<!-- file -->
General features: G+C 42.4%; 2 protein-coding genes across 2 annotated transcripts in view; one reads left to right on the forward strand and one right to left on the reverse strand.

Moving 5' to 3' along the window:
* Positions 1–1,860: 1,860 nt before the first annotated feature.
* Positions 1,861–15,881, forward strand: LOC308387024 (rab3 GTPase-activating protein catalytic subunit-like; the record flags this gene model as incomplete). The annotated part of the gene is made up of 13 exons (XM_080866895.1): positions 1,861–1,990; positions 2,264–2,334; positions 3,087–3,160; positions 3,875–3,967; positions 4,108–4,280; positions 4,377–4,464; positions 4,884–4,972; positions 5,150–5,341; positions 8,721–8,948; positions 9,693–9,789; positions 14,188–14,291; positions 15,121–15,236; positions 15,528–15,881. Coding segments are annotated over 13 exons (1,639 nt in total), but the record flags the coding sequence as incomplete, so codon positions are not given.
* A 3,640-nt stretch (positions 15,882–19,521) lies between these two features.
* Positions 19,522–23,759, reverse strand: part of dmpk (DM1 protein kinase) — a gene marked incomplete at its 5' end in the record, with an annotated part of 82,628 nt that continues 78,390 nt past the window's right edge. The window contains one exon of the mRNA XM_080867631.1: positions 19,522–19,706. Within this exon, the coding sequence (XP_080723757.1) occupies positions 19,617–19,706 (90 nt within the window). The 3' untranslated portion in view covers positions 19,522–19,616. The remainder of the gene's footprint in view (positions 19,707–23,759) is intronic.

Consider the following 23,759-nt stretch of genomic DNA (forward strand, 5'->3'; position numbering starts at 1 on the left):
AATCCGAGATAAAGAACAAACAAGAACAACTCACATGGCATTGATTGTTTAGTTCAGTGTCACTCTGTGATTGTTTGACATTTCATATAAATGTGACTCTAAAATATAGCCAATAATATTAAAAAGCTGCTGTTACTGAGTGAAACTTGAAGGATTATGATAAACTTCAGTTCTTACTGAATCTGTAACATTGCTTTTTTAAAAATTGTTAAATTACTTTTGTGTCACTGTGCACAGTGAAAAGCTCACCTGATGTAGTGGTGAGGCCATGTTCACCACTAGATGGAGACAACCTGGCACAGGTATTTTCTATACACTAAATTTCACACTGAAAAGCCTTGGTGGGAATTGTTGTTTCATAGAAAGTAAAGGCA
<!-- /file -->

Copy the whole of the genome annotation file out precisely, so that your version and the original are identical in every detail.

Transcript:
General features: G+C 42.4%; 2 protein-coding genes across 2 annotated transcripts in view; one reads left to right on the forward strand and one right to left on the reverse strand.

Moving 5' to 3' along the window:
* Positions 1–1,860: 1,860 nt before the first annotated feature.
* Positions 1,861–15,881, forward strand: LOC308387024 (rab3 GTPase-activating protein catalytic subunit-like; the record flags this gene model as incomplete). The annotated part of the gene is made up of 13 exons (XM_080866895.1): positions 1,861–1,990; positions 2,264–2,334; positions 3,087–3,160; positions 3,875–3,967; positions 4,108–4,280; positions 4,377–4,464; positions 4,884–4,972; positions 5,150–5,341; positions 8,721–8,948; positions 9,693–9,789; positions 14,188–14,291; positions 15,121–15,236; positions 15,528–15,881. Coding segments are annotated over 13 exons (1,639 nt in total), but the record flags the coding sequence as incomplete, so codon positions are not given.
* A 3,640-nt stretch (positions 15,882–19,521) lies between these two features.
* Positions 19,522–23,759, reverse strand: part of dmpk (DM1 protein kinase) — a gene marked incomplete at its 5' end in the record, with an annotated part of 82,628 nt that continues 78,390 nt past the window's right edge. The window contains one exon of the mRNA XM_080867631.1: positions 19,522–19,706. Within this exon, the coding sequence (XP_080723757.1) occupies positions 19,617–19,706 (90 nt within the window). The 3' untranslated portion in view covers positions 19,522–19,616. The remainder of the gene's footprint in view (positions 19,707–23,759) is intronic.

Consider the following 23,759-nt stretch of genomic DNA (forward strand, 5'->3'; position numbering starts at 1 on the left):
AATCCGAGATAAAGAACAAACAAGAACAACTCACATGGCATTGATTGTTTAGTTCAGTGTCACTCTGTGATTGTTTGACATTTCATATAAATGTGACTCTAAAATATAGCCAATAATATTAAAAAGCTGCTGTTACTGAGTGAAACTTGAAGGATTATGATAAACTTCAGTTCTTACTGAATCTGTAACATTGCTTTTTTAAAAATTGTTAAATTACTTTTGTGTCACTGTGCACAGTGAAAAGCTCACCTGATGTAGTGGTGAGGCCATGTTCACCACTAGATGGAGACAACCTGGCACAGGTATTTTCTATACACTAAATTTCACACTGAAAAGCCTTGGTGGGAATTGTTGTTTCATAGAAAGTAAAGGCA